Shinya Tsukamoto burst onto the international film scene with Tetsuo the Iron Man (’89), his first feature film that greatly influenced many creators around the world. He followed up with Tokyo Fist (’95), Bullet Ballet (’98) and then, A Snake of June (’02). That film which depicted life in an urban community and the loneliness of its inhabitants was powerfully visualized in bluish black and white color. It was recognized at the Venice Int’l Film Festival with the prestigious Jury’s prize.
In this new film, while keeping the recognizable Tsukamoto style, he embarks on a new direction. From his early works on, the images of war and violence have been a running constant. This time through the iconic story of a mother and child, these images come to wield a frightening power.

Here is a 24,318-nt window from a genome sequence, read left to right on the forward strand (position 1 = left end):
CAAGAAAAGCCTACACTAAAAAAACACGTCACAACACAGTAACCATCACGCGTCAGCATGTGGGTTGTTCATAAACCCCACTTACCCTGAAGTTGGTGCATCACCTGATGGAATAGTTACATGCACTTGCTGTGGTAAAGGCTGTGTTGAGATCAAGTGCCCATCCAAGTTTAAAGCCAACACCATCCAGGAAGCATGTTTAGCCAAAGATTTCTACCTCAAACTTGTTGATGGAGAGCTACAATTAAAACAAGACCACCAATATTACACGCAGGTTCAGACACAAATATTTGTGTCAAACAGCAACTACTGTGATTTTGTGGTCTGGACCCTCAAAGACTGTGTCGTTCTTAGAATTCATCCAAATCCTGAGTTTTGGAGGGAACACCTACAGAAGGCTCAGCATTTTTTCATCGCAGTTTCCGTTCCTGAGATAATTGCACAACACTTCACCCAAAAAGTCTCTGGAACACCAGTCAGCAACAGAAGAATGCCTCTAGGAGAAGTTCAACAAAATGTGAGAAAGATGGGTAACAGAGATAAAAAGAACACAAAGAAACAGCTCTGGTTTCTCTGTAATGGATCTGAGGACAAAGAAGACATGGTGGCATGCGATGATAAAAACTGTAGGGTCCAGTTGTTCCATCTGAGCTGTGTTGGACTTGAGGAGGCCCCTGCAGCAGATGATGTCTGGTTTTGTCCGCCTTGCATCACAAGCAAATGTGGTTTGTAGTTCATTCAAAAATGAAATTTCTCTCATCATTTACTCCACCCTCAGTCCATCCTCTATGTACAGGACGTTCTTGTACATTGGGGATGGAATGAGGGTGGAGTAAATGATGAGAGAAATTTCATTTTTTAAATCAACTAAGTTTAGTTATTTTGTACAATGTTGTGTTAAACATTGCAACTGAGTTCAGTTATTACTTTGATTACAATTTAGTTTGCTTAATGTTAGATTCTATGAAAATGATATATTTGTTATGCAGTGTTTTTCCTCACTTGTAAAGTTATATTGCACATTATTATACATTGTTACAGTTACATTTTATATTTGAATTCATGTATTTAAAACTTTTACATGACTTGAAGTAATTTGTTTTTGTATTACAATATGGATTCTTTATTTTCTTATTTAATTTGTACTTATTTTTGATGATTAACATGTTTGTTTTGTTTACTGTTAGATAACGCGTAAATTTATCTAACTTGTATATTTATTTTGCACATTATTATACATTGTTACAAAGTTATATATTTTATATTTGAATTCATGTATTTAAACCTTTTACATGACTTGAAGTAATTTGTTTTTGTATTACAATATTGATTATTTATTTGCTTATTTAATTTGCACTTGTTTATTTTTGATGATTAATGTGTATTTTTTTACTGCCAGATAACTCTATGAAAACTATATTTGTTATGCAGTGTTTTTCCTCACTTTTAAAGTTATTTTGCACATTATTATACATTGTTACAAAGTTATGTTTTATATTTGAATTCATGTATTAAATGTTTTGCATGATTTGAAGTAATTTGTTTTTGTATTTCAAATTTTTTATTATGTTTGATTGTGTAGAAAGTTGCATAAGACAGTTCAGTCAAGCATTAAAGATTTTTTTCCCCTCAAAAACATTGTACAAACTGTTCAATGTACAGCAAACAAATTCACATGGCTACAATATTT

Kotoko (folk-singer Cocco), a young single mother, lives alone with her baby son. Suffering from an unknown illness that makes her see double – especially people – and not knowing which version of the person is real, it severely impacts her day-to-day life, often leading to her to lash out violently. As her situation worsens and she becomes a liability, her son is taken from her a put in the care of her sister. Kotoko is left alone with her own thoughts – and for a person with an already broken mind that is a very scary place indeed.